The first time Elon Musk launched a space mission, in 2010, he was doing a “test run” for NASA. Now, after running several successful missions under the SpaceX umbrella, the billionaire is stepping up his game with the announcement of the Falcon 9 mission, which will launch in 3 weeks.
According to Space News, the Falcon 9 mission will carry satellites for commercial fleet operator Iridium and a joint mission for NASA and Germany.
The 70-meter tall Falcon 9 ship, so named for its nine liquid oxygen-and-kerosene fueled engines that carry it into space, first began accepting commercial missions (such as this one) in 2013, and was launched as a direct competitor to the Atlas V rocket, which was created as a joint venture between Boeing and Lockheed Martin.
To date, Elon Musk has launched more successful missions under the SpaceX umbrella than any of the competition.
The mission will originate in Vandenberg Air Force Base in California and will first deliver Gravity Recovery and Climate Experiment Follow-On satellites to low-Earth orbit. This will then be followed by the delivery of five Iridium Next satellites.
One of the things that make Elon Musk and his company so powerful, according to Quartz, is that he specifically designed both the company and the rockets, to be cheaper to launch — and to utilize — thus increasing his profit margin while also providing an eco-friendly alternative to traditional space rockets.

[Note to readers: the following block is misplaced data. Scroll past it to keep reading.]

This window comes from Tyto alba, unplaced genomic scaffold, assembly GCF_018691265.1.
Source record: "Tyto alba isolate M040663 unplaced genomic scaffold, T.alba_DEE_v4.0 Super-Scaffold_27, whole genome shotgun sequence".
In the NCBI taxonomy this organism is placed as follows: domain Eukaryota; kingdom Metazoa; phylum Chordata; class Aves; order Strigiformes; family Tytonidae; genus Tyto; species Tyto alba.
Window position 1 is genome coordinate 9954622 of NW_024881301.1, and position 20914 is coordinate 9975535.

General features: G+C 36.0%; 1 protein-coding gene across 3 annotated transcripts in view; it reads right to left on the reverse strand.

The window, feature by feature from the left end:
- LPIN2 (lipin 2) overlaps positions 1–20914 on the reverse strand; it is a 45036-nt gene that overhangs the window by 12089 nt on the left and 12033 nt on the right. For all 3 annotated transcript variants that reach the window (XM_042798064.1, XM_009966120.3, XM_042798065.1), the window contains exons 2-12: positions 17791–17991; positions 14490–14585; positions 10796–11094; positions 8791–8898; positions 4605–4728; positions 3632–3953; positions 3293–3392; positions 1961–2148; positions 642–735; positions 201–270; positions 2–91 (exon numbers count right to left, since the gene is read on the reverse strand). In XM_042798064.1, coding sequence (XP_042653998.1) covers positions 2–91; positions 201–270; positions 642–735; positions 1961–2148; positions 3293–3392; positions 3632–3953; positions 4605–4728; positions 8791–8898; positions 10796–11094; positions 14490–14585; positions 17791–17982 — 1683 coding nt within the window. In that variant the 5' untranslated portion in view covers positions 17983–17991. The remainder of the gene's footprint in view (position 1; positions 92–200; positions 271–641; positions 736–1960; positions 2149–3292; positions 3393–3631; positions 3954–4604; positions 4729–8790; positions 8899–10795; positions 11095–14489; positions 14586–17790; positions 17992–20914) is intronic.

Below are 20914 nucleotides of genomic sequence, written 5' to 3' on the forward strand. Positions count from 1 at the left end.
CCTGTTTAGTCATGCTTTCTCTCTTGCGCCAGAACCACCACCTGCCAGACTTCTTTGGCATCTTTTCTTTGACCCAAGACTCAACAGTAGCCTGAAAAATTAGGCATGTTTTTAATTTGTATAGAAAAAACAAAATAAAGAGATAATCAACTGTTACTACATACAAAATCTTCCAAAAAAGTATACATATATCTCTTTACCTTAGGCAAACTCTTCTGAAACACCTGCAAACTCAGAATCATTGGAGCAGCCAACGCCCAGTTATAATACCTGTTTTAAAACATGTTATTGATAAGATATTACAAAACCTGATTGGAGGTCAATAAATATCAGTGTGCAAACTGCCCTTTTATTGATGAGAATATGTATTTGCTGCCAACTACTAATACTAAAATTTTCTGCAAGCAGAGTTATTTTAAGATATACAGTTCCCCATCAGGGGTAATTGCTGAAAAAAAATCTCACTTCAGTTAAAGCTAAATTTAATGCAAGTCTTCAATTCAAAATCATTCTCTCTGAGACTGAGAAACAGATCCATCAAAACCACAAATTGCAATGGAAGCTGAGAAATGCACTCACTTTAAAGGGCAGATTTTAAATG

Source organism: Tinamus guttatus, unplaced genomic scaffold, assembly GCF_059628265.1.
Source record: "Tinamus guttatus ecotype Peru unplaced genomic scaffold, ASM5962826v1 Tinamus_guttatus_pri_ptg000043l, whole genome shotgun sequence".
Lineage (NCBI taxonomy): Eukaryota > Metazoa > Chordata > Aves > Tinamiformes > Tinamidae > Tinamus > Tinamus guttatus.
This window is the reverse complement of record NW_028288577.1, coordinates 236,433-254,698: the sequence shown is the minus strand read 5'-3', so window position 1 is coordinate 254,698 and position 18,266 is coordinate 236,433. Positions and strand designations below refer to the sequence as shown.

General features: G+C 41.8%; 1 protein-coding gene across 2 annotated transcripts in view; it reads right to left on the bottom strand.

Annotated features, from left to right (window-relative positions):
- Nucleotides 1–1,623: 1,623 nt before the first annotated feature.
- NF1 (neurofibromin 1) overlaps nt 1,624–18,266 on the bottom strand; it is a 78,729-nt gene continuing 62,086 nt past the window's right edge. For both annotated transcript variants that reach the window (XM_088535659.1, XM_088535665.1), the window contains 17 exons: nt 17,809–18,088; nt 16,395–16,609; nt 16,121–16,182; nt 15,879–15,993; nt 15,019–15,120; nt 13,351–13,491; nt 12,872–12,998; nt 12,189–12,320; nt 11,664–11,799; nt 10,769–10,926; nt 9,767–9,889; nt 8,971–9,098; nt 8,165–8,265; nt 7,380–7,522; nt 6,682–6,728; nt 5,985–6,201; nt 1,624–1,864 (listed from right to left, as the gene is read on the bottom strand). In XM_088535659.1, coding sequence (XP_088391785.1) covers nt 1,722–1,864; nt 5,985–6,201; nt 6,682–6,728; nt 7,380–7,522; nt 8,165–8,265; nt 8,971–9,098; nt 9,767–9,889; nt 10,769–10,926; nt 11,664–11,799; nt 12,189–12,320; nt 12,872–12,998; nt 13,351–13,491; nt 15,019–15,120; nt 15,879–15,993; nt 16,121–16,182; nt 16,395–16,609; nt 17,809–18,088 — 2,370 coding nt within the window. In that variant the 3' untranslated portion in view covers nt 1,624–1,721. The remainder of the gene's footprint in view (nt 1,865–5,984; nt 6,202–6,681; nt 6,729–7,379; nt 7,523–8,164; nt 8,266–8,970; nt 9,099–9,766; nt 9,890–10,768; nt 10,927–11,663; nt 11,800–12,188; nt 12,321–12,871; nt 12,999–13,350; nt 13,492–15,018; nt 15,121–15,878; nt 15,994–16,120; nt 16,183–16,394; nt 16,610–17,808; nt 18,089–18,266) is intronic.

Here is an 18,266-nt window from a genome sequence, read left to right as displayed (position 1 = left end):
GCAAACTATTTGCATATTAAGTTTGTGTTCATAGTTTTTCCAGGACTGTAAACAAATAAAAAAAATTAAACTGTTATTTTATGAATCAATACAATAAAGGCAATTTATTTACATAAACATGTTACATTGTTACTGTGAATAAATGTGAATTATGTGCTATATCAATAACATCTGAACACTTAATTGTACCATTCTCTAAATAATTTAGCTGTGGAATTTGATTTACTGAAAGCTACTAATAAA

— SpaceX (@SpaceX) April 18, 2018
For example, Musk’s reusable booster can fling the payload (in this case, the satellites) into space and return the rocket to Earth autonomously. Compared to Atlas V’s over $100-million price tag, Musk’s Falcon 9 is about $60 million, making it both affordable (by NASA standards) and eco-friendly.
And even though there were a few mishaps that shut down SpaceX in 2015 and 2016, Elon Musk is poised to overtake all of the competition in the space-travel arena by the end of 2020, if current projections hold true.
— SpaceX (@SpaceX) April 19, 2018
Elon Musk, who also co-founded Tesla and Neuralink, is reportedly worth $18.9 billion. He has also stated that one of the goals of his companies is to reduce both global warming and the human carbon footprint while increasing sustainability.